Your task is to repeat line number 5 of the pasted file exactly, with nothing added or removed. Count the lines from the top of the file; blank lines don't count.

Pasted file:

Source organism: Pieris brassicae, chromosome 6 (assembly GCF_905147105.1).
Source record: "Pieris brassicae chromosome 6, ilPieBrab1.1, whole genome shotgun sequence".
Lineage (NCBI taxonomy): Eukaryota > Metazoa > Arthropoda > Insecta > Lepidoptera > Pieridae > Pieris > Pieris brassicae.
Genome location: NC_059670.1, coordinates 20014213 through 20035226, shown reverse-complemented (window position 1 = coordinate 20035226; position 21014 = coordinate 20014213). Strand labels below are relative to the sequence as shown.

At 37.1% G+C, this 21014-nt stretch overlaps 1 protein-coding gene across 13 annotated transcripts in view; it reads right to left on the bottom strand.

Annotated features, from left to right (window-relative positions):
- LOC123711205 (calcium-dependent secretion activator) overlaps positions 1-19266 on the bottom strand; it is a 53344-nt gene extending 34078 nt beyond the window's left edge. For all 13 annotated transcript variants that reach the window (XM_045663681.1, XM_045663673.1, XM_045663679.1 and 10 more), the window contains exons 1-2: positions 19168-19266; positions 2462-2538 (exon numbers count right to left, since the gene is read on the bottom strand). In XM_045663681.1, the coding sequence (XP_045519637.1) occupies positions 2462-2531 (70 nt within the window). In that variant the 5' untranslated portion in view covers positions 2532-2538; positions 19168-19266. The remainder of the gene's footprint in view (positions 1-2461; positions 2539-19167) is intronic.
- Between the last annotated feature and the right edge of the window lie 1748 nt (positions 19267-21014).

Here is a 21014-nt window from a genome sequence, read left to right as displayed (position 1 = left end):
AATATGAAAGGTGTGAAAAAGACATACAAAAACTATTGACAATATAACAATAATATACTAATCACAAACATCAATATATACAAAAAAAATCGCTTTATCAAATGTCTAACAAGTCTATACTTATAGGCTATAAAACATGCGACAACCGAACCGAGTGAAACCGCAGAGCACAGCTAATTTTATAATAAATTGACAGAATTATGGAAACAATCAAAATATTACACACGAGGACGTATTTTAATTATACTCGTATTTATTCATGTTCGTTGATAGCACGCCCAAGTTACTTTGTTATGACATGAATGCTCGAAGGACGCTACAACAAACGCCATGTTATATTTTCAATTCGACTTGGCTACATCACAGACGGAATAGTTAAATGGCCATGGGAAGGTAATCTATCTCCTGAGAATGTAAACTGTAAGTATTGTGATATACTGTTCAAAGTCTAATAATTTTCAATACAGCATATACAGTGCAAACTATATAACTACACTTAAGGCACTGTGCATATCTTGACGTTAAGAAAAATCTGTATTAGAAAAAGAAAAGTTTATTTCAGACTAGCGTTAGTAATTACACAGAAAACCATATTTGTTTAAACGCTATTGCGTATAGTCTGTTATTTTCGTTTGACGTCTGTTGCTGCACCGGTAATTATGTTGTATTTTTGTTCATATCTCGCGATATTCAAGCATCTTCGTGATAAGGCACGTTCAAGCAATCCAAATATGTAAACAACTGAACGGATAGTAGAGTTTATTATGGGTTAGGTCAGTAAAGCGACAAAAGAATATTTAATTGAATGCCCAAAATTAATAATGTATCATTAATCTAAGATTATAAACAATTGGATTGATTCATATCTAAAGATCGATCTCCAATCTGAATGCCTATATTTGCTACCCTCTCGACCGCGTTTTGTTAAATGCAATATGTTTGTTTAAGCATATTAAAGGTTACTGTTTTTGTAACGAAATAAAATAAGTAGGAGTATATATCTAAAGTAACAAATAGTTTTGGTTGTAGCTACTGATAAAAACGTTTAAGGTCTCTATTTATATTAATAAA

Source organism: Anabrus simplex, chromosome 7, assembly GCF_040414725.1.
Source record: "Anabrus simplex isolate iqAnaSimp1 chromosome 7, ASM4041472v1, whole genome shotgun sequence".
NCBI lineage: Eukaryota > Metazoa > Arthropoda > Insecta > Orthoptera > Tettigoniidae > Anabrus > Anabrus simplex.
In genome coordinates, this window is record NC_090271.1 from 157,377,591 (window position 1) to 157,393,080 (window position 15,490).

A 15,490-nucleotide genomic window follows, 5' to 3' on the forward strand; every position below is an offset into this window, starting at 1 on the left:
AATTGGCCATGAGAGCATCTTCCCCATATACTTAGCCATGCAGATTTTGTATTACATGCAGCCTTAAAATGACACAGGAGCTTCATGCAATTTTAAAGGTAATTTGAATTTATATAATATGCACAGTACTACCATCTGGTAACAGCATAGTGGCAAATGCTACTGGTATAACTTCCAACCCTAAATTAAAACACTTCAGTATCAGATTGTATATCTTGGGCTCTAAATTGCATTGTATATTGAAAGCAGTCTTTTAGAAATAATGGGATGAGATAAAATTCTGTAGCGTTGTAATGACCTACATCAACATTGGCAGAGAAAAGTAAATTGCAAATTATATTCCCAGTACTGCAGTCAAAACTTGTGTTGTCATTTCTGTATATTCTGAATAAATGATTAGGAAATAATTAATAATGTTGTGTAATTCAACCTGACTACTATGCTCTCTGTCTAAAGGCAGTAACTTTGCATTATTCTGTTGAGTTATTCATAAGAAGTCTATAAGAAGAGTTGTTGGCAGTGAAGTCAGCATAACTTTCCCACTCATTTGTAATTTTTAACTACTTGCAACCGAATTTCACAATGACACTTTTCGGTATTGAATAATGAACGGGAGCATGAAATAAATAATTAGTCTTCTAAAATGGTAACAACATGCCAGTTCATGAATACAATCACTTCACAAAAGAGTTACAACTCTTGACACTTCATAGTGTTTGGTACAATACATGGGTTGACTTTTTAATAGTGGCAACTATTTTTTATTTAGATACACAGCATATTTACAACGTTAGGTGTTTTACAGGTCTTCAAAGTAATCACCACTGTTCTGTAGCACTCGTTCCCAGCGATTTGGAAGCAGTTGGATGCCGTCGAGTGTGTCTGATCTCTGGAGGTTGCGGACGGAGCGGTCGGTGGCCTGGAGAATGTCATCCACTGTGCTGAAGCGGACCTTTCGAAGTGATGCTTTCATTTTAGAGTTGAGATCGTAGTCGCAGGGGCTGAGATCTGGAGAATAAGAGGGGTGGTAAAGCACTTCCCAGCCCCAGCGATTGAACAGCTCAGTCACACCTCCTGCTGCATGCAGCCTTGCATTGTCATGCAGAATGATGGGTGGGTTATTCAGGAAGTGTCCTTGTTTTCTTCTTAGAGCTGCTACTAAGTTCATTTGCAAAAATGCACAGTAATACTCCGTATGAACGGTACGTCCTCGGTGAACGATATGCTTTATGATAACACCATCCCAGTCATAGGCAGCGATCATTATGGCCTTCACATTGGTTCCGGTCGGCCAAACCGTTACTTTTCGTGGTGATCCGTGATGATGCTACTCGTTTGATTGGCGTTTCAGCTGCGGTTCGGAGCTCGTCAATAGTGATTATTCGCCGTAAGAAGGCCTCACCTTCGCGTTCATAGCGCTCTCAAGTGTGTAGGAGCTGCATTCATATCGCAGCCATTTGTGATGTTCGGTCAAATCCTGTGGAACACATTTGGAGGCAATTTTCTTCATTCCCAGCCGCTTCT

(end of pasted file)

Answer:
At 37.1% G+C, this 21014-nt stretch overlaps 1 protein-coding gene across 13 annotated transcripts in view; it reads right to left on the bottom strand.